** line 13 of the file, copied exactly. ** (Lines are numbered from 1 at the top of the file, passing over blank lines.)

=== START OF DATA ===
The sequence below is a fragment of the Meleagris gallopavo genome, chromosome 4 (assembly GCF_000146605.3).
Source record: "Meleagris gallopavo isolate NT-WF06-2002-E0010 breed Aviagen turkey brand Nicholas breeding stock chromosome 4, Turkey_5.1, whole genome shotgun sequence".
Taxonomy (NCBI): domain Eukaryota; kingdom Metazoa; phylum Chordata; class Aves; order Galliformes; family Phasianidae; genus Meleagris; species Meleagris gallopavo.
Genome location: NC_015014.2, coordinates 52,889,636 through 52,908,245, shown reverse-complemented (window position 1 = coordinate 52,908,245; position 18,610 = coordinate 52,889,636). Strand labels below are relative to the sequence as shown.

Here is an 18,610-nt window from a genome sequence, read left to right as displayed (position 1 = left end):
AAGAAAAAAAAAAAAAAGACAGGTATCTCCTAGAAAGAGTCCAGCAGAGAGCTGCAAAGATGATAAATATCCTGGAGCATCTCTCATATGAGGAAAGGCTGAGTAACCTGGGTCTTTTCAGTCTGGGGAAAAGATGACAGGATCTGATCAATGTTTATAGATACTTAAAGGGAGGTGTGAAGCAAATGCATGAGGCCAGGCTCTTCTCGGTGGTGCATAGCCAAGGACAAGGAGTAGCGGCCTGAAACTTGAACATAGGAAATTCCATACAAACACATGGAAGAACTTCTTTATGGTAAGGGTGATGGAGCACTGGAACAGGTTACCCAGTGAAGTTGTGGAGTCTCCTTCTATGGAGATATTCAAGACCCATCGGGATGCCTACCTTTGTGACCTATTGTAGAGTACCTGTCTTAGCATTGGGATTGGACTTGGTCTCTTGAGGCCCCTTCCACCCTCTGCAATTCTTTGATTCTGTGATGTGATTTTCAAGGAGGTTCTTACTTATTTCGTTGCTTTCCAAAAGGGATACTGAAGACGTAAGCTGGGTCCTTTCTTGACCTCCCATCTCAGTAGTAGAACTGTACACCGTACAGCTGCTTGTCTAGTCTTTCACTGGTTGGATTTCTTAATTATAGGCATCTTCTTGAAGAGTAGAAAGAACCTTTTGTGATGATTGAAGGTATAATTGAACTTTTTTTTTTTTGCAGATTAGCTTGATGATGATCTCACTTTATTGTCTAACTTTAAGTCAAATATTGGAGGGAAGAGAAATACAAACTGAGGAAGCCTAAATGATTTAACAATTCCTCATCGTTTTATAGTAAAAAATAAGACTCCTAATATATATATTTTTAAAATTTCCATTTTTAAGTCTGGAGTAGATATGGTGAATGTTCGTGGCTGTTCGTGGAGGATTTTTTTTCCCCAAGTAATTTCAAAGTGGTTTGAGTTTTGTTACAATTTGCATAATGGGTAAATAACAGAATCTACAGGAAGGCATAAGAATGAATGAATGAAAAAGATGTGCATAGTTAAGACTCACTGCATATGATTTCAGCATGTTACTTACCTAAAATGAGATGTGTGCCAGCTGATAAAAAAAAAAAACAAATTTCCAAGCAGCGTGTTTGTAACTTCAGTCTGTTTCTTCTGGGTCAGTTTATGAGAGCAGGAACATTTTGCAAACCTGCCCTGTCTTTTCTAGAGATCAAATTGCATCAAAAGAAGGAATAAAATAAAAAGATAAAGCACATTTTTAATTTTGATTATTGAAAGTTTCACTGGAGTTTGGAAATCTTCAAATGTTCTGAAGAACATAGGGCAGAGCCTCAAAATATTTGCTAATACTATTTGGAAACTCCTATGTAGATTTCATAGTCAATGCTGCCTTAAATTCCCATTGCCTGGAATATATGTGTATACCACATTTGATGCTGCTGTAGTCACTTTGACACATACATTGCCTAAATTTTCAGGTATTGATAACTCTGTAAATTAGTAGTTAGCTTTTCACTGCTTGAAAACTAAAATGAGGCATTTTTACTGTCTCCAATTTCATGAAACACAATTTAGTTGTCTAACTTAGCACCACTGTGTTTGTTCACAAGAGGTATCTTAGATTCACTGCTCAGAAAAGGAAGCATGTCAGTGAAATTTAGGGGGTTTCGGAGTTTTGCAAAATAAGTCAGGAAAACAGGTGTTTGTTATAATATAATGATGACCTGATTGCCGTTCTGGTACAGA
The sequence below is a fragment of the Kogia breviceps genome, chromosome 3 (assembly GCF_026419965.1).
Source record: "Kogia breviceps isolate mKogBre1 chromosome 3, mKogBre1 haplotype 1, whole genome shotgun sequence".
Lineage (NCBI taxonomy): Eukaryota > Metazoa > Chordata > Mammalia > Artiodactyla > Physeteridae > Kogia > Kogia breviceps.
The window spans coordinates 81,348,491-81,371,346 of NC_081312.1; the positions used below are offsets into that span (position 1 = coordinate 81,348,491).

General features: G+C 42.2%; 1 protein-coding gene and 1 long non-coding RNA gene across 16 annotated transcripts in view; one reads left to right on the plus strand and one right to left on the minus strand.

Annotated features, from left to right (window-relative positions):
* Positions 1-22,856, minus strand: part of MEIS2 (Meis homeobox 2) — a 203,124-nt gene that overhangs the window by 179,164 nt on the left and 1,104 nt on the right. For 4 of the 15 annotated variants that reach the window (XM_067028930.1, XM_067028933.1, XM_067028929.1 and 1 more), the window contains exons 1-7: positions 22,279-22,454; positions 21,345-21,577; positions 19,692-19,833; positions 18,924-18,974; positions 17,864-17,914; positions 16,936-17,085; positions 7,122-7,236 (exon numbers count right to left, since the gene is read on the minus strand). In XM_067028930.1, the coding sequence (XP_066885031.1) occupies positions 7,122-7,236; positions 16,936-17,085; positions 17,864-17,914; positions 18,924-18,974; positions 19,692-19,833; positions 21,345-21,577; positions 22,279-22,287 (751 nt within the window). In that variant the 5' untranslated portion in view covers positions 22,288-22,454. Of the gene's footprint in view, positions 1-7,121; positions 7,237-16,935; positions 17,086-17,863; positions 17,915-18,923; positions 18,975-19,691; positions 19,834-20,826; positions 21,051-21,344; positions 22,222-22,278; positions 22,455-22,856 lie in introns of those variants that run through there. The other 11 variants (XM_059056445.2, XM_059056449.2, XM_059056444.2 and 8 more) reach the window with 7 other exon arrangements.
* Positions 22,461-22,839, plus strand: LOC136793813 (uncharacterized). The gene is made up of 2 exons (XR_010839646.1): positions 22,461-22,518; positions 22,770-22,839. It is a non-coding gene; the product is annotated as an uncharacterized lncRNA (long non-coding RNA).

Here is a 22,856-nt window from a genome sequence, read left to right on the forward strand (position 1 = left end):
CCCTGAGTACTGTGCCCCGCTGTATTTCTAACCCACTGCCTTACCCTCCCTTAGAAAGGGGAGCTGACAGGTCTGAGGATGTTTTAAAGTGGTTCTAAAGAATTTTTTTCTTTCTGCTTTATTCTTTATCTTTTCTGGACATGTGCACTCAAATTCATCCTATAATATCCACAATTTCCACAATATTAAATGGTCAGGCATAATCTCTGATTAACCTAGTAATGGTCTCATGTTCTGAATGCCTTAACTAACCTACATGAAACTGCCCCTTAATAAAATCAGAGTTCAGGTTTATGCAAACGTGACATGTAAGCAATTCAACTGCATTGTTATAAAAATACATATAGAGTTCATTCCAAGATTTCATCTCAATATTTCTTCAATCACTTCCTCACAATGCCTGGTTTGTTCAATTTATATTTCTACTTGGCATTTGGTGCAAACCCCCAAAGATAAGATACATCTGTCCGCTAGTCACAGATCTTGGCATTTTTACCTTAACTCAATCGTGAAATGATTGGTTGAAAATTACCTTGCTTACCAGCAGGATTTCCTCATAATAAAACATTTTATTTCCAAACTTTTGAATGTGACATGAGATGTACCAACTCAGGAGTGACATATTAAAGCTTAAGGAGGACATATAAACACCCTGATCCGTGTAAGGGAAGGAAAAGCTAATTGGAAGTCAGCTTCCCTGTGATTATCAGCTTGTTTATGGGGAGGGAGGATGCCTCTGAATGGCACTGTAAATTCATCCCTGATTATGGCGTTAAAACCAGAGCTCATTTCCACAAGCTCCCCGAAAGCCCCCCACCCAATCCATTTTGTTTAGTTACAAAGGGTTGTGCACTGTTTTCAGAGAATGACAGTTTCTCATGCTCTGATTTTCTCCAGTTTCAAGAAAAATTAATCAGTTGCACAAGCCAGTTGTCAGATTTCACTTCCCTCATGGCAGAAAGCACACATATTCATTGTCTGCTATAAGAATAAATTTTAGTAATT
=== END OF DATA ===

* Positions 1-22,856, minus strand: part of MEIS2 (Meis homeobox 2) — a 203,124-nt gene that overhangs the window by 179,164 nt on the left and 1,104 nt on the right. For 4 of the 15 annotated variants that reach the window (XM_067028930.1, XM_067028933.1, XM_067028929.1 and 1 more), the window contains exons 1-7: positions 22,279-22,454; positions 21,345-21,577; positions 19,692-19,833; positions 18,924-18,974; positions 17,864-17,914; positions 16,936-17,085; positions 7,122-7,236 (exon numbers count right to left, since the gene is read on the minus strand). In XM_067028930.1, the coding sequence (XP_066885031.1) occupies positions 7,122-7,236; positions 16,936-17,085; positions 17,864-17,914; positions 18,924-18,974; positions 19,692-19,833; positions 21,345-21,577; positions 22,279-22,287 (751 nt within the window). In that variant the 5' untranslated portion in view covers positions 22,288-22,454. Of the gene's footprint in view, positions 1-7,121; positions 7,237-16,935; positions 17,086-17,863; positions 17,915-18,923; positions 18,975-19,691; positions 19,834-20,826; positions 21,051-21,344; positions 22,222-22,278; positions 22,455-22,856 lie in introns of those variants that run through there. The other 11 variants (XM_059056445.2, XM_059056449.2, XM_059056444.2 and 8 more) reach the window with 7 other exon arrangements.